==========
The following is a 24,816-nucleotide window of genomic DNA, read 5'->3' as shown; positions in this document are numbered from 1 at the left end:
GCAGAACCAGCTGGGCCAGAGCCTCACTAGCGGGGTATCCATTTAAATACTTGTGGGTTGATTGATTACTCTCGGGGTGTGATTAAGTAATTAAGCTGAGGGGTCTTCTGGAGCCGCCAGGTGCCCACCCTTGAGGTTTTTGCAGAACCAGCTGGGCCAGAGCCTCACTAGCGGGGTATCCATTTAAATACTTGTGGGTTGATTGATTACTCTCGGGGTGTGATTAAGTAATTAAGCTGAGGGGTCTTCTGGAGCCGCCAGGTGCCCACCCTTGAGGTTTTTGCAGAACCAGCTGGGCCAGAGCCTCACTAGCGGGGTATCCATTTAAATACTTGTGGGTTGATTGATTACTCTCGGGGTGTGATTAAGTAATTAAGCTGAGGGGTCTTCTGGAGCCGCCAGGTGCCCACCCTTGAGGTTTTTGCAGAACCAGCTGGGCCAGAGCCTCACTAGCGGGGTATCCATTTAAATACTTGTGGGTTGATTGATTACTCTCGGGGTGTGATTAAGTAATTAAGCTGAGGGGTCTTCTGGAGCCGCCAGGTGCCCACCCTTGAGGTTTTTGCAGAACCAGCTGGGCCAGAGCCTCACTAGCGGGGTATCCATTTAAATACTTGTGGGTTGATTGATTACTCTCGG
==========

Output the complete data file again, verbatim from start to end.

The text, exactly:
The following is a 24,816-nucleotide window of genomic DNA, read 5'->3' as shown; positions in this document are numbered from 1 at the left end:
GCAGAACCAGCTGGGCCAGAGCCTCACTAGCGGGGTATCCATTTAAATACTTGTGGGTTGATTGATTACTCTCGGGGTGTGATTAAGTAATTAAGCTGAGGGGTCTTCTGGAGCCGCCAGGTGCCCACCCTTGAGGTTTTTGCAGAACCAGCTGGGCCAGAGCCTCACTAGCGGGGTATCCATTTAAATACTTGTGGGTTGATTGATTACTCTCGGGGTGTGATTAAGTAATTAAGCTGAGGGGTCTTCTGGAGCCGCCAGGTGCCCACCCTTGAGGTTTTTGCAGAACCAGCTGGGCCAGAGCCTCACTAGCGGGGTATCCATTTAAATACTTGTGGGTTGATTGATTACTCTCGGGGTGTGATTAAGTAATTAAGCTGAGGGGTCTTCTGGAGCCGCCAGGTGCCCACCCTTGAGGTTTTTGCAGAACCAGCTGGGCCAGAGCCTCACTAGCGGGGTATCCATTTAAATACTTGTGGGTTGATTGATTACTCTCGGGGTGTGATTAAGTAATTAAGCTGAGGGGTCTTCTGGAGCCGCCAGGTGCCCACCCTTGAGGTTTTTGCAGAACCAGCTGGGCCAGAGCCTCACTAGCGGGGTATCCATTTAAATACTTGTGGGTTGATTGATTACTCTCGG